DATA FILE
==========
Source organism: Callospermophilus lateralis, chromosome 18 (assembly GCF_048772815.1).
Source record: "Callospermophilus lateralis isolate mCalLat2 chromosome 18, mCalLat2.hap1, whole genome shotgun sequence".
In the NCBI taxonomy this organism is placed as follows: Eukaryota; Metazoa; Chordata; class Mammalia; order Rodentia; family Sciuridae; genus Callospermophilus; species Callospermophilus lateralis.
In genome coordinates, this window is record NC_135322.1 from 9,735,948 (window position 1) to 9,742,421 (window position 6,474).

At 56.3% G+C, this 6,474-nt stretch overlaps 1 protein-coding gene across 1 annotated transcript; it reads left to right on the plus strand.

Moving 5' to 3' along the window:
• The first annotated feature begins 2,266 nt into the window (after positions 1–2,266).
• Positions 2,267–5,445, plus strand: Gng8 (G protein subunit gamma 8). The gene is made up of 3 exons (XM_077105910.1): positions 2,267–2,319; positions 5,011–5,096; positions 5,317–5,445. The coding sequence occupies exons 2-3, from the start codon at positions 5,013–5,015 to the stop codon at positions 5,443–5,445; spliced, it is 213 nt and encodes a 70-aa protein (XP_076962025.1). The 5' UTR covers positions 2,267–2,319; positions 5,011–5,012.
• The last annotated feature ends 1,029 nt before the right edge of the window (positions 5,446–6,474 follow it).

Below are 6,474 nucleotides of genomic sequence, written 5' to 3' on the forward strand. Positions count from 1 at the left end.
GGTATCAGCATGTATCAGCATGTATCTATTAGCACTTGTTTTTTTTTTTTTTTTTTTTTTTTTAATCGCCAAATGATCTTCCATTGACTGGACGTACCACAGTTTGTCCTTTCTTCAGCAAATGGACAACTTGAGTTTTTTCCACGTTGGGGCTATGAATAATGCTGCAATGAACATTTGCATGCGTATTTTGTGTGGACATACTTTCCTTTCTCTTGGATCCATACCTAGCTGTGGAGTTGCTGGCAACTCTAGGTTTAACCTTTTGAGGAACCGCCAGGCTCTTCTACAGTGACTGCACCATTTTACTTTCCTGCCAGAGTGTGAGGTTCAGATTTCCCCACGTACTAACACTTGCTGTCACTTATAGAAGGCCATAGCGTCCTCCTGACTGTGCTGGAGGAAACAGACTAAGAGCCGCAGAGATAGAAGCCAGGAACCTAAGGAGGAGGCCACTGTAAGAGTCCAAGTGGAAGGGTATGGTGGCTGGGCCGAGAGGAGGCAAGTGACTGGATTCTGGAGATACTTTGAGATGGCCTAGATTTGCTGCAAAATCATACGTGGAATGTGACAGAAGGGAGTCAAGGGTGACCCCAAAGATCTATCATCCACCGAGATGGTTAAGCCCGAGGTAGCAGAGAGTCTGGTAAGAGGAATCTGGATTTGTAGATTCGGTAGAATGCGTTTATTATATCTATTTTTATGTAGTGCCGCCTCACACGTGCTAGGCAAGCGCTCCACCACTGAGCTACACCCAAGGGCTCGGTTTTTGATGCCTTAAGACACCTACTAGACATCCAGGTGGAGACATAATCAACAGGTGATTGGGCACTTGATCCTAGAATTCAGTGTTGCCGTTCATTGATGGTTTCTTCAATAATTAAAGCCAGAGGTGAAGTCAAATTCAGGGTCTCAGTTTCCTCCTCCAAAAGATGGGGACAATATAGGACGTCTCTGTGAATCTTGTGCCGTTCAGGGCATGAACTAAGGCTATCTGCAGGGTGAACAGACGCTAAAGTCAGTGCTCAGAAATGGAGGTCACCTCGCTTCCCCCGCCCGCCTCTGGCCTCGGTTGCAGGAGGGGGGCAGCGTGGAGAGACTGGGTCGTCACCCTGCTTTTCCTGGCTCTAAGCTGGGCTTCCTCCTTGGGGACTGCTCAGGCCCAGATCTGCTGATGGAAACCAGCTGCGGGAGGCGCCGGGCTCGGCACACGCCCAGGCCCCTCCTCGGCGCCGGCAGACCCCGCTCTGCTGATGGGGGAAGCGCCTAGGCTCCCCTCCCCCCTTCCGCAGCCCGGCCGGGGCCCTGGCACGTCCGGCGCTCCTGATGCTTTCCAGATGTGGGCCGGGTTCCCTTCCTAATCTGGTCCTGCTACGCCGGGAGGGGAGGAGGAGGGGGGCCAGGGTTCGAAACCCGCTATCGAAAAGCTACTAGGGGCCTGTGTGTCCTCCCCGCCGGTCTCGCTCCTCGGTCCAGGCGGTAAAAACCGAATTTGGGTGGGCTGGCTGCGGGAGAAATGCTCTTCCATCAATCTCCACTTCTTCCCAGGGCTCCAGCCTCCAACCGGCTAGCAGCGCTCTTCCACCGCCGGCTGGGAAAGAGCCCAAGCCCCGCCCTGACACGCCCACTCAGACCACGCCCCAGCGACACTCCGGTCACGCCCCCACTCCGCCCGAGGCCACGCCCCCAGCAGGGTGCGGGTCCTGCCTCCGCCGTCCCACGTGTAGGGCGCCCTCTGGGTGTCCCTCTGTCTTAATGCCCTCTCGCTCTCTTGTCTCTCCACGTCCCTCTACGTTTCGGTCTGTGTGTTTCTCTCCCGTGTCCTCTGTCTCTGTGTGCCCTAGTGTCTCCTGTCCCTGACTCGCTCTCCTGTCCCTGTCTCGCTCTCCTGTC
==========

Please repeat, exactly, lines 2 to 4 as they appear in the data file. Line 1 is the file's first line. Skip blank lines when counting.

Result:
Source record: "Callospermophilus lateralis isolate mCalLat2 chromosome 18, mCalLat2.hap1, whole genome shotgun sequence".
In the NCBI taxonomy this organism is placed as follows: Eukaryota; Metazoa; Chordata; class Mammalia; order Rodentia; family Sciuridae; genus Callospermophilus; species Callospermophilus lateralis.
In genome coordinates, this window is record NC_135322.1 from 9,735,948 (window position 1) to 9,742,421 (window position 6,474).